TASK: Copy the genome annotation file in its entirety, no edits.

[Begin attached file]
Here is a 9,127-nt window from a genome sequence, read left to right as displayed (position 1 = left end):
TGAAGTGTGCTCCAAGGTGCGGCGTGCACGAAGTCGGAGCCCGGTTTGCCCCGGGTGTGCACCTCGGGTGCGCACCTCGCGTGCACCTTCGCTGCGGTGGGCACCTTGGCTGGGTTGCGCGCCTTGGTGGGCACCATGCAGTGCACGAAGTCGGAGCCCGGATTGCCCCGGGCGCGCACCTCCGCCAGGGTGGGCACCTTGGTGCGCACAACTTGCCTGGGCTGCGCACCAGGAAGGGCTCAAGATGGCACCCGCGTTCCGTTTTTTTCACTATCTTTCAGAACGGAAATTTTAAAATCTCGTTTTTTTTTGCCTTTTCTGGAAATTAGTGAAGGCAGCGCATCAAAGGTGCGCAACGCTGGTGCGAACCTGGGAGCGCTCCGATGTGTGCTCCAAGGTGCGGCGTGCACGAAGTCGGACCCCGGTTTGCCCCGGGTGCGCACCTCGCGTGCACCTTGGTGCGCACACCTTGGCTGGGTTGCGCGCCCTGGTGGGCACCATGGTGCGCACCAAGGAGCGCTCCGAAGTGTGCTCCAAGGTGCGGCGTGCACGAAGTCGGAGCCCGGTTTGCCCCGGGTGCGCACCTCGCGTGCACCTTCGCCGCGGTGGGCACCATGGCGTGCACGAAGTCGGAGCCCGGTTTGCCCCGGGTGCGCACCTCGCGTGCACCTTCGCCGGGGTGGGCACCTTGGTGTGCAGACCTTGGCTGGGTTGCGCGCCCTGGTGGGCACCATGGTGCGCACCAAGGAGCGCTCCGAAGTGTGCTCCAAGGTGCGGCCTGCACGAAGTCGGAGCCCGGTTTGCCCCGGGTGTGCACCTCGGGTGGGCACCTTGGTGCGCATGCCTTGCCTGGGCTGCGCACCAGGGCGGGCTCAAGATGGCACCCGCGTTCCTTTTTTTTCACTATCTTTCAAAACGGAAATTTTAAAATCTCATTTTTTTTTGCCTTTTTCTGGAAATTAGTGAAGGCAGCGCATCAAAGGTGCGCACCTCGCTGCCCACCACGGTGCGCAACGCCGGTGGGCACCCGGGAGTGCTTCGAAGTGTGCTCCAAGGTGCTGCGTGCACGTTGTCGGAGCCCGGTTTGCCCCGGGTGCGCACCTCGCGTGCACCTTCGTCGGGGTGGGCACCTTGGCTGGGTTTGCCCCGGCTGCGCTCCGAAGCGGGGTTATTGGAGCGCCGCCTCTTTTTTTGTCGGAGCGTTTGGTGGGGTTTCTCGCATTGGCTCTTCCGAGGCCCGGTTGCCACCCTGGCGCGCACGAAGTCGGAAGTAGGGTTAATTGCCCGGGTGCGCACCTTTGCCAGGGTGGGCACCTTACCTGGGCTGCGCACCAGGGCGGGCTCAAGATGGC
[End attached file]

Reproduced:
Here is a 9,127-nt window from a genome sequence, read left to right as displayed (position 1 = left end):
TGAAGTGTGCTCCAAGGTGCGGCGTGCACGAAGTCGGAGCCCGGTTTGCCCCGGGTGTGCACCTCGGGTGCGCACCTCGCGTGCACCTTCGCTGCGGTGGGCACCTTGGCTGGGTTGCGCGCCTTGGTGGGCACCATGCAGTGCACGAAGTCGGAGCCCGGATTGCCCCGGGCGCGCACCTCCGCCAGGGTGGGCACCTTGGTGCGCACAACTTGCCTGGGCTGCGCACCAGGAAGGGCTCAAGATGGCACCCGCGTTCCGTTTTTTTCACTATCTTTCAGAACGGAAATTTTAAAATCTCGTTTTTTTTTGCCTTTTCTGGAAATTAGTGAAGGCAGCGCATCAAAGGTGCGCAACGCTGGTGCGAACCTGGGAGCGCTCCGATGTGTGCTCCAAGGTGCGGCGTGCACGAAGTCGGACCCCGGTTTGCCCCGGGTGCGCACCTCGCGTGCACCTTGGTGCGCACACCTTGGCTGGGTTGCGCGCCCTGGTGGGCACCATGGTGCGCACCAAGGAGCGCTCCGAAGTGTGCTCCAAGGTGCGGCGTGCACGAAGTCGGAGCCCGGTTTGCCCCGGGTGCGCACCTCGCGTGCACCTTCGCCGCGGTGGGCACCATGGCGTGCACGAAGTCGGAGCCCGGTTTGCCCCGGGTGCGCACCTCGCGTGCACCTTCGCCGGGGTGGGCACCTTGGTGTGCAGACCTTGGCTGGGTTGCGCGCCCTGGTGGGCACCATGGTGCGCACCAAGGAGCGCTCCGAAGTGTGCTCCAAGGTGCGGCCTGCACGAAGTCGGAGCCCGGTTTGCCCCGGGTGTGCACCTCGGGTGGGCACCTTGGTGCGCATGCCTTGCCTGGGCTGCGCACCAGGGCGGGCTCAAGATGGCACCCGCGTTCCTTTTTTTTCACTATCTTTCAAAACGGAAATTTTAAAATCTCATTTTTTTTTGCCTTTTTCTGGAAATTAGTGAAGGCAGCGCATCAAAGGTGCGCACCTCGCTGCCCACCACGGTGCGCAACGCCGGTGGGCACCCGGGAGTGCTTCGAAGTGTGCTCCAAGGTGCTGCGTGCACGTTGTCGGAGCCCGGTTTGCCCCGGGTGCGCACCTCGCGTGCACCTTCGTCGGGGTGGGCACCTTGGCTGGGTTTGCCCCGGCTGCGCTCCGAAGCGGGGTTATTGGAGCGCCGCCTCTTTTTTTGTCGGAGCGTTTGGTGGGGTTTCTCGCATTGGCTCTTCCGAGGCCCGGTTGCCACCCTGGCGCGCACGAAGTCGGAAGTAGGGTTAATTGCCCGGGTGCGCACCTTTGCCAGGGTGGGCACCTTACCTGGGCTGCGCACCAGGGCGGGCTCAAGATGGC